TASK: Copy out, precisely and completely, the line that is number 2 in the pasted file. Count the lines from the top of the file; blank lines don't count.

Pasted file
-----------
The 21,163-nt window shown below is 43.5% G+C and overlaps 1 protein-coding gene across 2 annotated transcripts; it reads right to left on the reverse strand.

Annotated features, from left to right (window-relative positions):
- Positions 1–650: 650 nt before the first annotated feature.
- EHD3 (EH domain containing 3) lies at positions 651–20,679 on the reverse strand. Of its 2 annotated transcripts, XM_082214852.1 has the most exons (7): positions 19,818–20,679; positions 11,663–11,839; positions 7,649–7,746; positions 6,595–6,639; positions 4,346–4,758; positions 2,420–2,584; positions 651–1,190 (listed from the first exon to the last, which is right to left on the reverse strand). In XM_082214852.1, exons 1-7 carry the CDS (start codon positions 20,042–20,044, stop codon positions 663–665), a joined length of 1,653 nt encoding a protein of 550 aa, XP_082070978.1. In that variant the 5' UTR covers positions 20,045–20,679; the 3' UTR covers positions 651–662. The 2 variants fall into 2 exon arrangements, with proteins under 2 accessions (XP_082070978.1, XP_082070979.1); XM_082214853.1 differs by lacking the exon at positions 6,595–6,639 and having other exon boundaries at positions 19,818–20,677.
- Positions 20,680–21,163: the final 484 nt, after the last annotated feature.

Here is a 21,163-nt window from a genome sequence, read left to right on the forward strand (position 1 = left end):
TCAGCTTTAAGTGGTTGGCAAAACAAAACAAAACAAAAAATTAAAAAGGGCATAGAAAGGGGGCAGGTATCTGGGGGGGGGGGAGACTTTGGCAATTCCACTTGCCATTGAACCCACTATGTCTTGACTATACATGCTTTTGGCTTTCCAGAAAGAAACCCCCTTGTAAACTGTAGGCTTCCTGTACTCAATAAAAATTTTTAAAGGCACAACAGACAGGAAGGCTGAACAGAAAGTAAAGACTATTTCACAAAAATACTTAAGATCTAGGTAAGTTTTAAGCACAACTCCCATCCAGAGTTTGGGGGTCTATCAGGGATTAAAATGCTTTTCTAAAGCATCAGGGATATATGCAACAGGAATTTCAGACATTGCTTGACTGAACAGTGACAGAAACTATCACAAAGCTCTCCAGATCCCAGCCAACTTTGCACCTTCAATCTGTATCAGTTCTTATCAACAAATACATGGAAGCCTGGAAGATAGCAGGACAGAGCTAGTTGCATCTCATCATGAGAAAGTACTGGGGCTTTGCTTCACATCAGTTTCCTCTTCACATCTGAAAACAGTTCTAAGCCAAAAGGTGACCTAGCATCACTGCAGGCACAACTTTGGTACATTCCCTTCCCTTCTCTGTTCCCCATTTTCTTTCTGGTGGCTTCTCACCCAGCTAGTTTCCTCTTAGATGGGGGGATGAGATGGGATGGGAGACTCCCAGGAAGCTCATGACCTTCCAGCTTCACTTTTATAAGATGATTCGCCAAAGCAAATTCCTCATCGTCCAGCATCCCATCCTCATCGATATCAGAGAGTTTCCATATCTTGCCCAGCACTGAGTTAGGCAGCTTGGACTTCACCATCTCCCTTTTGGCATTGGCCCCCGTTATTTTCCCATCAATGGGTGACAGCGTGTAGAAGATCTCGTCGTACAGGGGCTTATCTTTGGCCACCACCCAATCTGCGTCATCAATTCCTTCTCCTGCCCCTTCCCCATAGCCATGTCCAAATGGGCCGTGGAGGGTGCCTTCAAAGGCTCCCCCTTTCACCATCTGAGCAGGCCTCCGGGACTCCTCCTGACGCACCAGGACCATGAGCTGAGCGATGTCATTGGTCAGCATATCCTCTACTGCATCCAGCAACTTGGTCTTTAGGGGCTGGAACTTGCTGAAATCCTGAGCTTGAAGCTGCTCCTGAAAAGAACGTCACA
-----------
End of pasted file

Annotated features, from left to right (window-relative positions):